Treating depression in teens may benefit parents’ mental health, too, study finds
The bond between parent and child extends far beyond sharing similar looks or
When a teen’s depression improved through treatment, so did depression experienced by his or her parent, according to Kelsey R. Howard, MS, of Northwestern University, who presented the findings.
“More young people today are reporting persistent feelings of sadness and hopelessness and suicidal thoughts,” said Howard. “At the same time, suicide rates have climbed in nearly all U.S. states. This research may help
A total of 325 teens who had been diagnosed with depression and 325 of their parents or caregivers participated in this long-term study. The teens were randomly assigned to one of three groups: those who received cognitive
One-quarter of the parents who participated also reported moderate to severe levels of depression before the treatment period, according to Howard.
The treatment process was not family-based, though some portions included the parent. Nonetheless, the results showed a positive ripple effect because when the severity of a teen’s depression lessened, so did similar symptoms in the parent, regardless of what treatment was used.
“Depression is a massive public health concern that will take a variety of approaches to better manage. We believe our study is among the first to evaluate how the emotional health of a child can impact that of the parent,” said Mark A. Reinecke, PhD, a co-author of the study.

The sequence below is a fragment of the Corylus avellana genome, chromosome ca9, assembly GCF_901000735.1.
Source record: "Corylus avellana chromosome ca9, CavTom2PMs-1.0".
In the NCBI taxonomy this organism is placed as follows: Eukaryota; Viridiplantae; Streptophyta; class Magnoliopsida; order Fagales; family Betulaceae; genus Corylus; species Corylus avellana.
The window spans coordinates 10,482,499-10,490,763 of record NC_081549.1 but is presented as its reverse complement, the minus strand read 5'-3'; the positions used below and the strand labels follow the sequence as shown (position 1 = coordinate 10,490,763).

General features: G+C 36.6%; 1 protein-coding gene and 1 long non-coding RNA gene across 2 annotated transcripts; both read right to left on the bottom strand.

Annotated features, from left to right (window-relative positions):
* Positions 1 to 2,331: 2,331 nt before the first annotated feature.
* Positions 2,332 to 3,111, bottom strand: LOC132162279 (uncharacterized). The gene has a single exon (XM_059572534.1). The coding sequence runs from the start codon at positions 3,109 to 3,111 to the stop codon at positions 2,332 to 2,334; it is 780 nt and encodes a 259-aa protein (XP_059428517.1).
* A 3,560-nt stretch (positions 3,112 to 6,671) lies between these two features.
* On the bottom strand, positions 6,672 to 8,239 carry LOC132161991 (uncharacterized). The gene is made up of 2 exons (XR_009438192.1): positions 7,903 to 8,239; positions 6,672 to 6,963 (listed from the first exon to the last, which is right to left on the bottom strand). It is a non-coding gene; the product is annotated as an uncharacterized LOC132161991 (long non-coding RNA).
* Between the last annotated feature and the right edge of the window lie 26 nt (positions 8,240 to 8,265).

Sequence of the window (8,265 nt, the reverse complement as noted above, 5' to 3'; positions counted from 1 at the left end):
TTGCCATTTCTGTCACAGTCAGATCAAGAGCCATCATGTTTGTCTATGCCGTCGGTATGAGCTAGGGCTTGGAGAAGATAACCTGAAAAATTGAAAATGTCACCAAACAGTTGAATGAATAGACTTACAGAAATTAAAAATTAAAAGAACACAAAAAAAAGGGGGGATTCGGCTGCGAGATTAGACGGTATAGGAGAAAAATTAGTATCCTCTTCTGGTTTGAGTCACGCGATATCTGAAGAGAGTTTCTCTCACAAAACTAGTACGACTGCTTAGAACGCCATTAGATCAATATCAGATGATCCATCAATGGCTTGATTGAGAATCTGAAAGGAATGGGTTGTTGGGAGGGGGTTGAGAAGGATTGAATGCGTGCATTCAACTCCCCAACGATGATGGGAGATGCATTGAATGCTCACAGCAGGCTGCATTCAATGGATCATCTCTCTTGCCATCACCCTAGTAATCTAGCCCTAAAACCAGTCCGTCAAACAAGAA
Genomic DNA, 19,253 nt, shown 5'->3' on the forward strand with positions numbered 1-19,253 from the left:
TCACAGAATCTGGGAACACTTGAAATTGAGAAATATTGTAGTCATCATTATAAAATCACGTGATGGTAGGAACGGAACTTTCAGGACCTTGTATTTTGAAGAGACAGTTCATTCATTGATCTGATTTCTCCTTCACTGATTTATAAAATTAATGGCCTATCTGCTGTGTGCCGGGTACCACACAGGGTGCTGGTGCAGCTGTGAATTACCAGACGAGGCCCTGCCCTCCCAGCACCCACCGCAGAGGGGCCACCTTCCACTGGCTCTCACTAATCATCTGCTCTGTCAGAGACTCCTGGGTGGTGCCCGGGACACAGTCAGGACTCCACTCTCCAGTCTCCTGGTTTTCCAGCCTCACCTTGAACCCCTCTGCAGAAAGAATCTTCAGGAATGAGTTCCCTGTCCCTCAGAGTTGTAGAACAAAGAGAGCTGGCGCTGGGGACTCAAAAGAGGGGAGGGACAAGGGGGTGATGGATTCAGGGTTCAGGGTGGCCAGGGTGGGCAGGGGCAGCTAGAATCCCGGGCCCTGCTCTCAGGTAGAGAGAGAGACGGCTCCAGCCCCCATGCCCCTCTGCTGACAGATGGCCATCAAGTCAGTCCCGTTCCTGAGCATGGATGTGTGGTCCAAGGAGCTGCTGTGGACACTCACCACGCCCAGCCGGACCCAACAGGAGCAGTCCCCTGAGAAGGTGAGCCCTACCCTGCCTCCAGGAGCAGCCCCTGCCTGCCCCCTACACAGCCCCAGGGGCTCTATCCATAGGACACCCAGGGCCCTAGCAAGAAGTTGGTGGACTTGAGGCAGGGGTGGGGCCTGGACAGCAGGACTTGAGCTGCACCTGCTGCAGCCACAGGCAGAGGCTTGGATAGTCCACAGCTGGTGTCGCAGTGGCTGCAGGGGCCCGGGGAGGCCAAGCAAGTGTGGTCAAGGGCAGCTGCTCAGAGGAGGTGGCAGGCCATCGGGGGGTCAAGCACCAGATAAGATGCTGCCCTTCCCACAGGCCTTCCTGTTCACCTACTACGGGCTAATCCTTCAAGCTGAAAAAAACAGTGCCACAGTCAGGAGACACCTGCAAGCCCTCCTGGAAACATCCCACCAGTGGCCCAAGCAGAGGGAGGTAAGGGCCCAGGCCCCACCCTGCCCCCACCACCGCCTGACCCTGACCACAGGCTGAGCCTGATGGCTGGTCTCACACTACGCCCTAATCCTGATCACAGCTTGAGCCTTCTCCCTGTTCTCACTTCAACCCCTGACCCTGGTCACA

The findings could be useful for clinicians, as they may wish to assess a parent’s level of depression when treating his or her child, or provide appropriate referrals, according to Howard.
“The concept of emotions being ‘contagious’ and spreading from person to person is well-known by psychologists,” Howard added. “This work opens up a range of possibilities for future research on the family-wide effects of treatment for adolescent depression.”
more recommended stories
The world’s adolescents — large unmet needs and growing inequalities
Today's adolescents make up the largest.
For infants, distinguishing between friends and strangers is a laughing matter
Study shows five-month-olds can make judgments.
In fiction, young people choose traditional love and gender stereotypes
Fictional television series can have an.
The grassroots revolution making it normal for children to ‘play out’ again
In the 1970s and 80s it.
The influence of social media and children’s food intake
New University of Liverpool research, published.
Mindfulness could promote positive body image
Awareness of internal body signals can.
Mental Health trails begin in England schools
Up to 370 schools to join.
Data show no evidence that teens’ social media use predicts depression over time
Results show that social media use.
Children prefer friends who talk like they do
A preference for friends with similar.
Difficulties with audiovisual processing contributes to dyslexia in children
Findings could lead to tests that.